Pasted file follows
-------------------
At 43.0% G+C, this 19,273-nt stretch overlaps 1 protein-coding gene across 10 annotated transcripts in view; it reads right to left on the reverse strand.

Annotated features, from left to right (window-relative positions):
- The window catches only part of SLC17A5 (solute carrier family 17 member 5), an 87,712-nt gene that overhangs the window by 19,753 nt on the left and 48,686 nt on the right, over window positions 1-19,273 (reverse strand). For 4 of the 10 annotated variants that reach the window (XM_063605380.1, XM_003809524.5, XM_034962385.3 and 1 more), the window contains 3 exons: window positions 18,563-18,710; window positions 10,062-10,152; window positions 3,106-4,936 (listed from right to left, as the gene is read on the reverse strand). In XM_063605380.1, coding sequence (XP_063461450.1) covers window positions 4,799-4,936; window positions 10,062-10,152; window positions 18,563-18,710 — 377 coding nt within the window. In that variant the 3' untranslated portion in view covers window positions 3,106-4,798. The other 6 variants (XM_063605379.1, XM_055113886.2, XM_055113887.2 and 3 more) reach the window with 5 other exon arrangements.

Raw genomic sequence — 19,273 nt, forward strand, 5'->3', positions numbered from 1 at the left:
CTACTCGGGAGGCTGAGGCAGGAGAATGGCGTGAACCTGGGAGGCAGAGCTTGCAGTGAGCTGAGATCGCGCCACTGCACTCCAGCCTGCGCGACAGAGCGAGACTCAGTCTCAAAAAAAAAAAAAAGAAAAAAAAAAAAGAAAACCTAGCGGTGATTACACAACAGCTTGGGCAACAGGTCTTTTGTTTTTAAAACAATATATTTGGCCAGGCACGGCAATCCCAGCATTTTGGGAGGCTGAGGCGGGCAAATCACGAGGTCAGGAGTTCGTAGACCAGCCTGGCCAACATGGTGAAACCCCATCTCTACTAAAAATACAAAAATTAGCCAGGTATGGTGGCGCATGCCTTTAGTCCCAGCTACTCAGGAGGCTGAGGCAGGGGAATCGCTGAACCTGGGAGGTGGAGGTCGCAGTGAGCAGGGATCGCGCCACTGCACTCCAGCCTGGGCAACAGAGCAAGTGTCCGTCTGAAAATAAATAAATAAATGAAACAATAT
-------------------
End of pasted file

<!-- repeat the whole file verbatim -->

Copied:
At 43.0% G+C, this 19,273-nt stretch overlaps 1 protein-coding gene across 10 annotated transcripts in view; it reads right to left on the reverse strand.

Annotated features, from left to right (window-relative positions):
- The window catches only part of SLC17A5 (solute carrier family 17 member 5), an 87,712-nt gene that overhangs the window by 19,753 nt on the left and 48,686 nt on the right, over window positions 1-19,273 (reverse strand). For 4 of the 10 annotated variants that reach the window (XM_063605380.1, XM_003809524.5, XM_034962385.3 and 1 more), the window contains 3 exons: window positions 18,563-18,710; window positions 10,062-10,152; window positions 3,106-4,936 (listed from right to left, as the gene is read on the reverse strand). In XM_063605380.1, coding sequence (XP_063461450.1) covers window positions 4,799-4,936; window positions 10,062-10,152; window positions 18,563-18,710 — 377 coding nt within the window. In that variant the 3' untranslated portion in view covers window positions 3,106-4,798. The other 6 variants (XM_063605379.1, XM_055113886.2, XM_055113887.2 and 3 more) reach the window with 5 other exon arrangements.

Raw genomic sequence — 19,273 nt, forward strand, 5'->3', positions numbered from 1 at the left:
CTACTCGGGAGGCTGAGGCAGGAGAATGGCGTGAACCTGGGAGGCAGAGCTTGCAGTGAGCTGAGATCGCGCCACTGCACTCCAGCCTGCGCGACAGAGCGAGACTCAGTCTCAAAAAAAAAAAAAAGAAAAAAAAAAAAGAAAACCTAGCGGTGATTACACAACAGCTTGGGCAACAGGTCTTTTGTTTTTAAAACAATATATTTGGCCAGGCACGGCAATCCCAGCATTTTGGGAGGCTGAGGCGGGCAAATCACGAGGTCAGGAGTTCGTAGACCAGCCTGGCCAACATGGTGAAACCCCATCTCTACTAAAAATACAAAAATTAGCCAGGTATGGTGGCGCATGCCTTTAGTCCCAGCTACTCAGGAGGCTGAGGCAGGGGAATCGCTGAACCTGGGAGGTGGAGGTCGCAGTGAGCAGGGATCGCGCCACTGCACTCCAGCCTGGGCAACAGAGCAAGTGTCCGTCTGAAAATAAATAAATAAATGAAACAATAT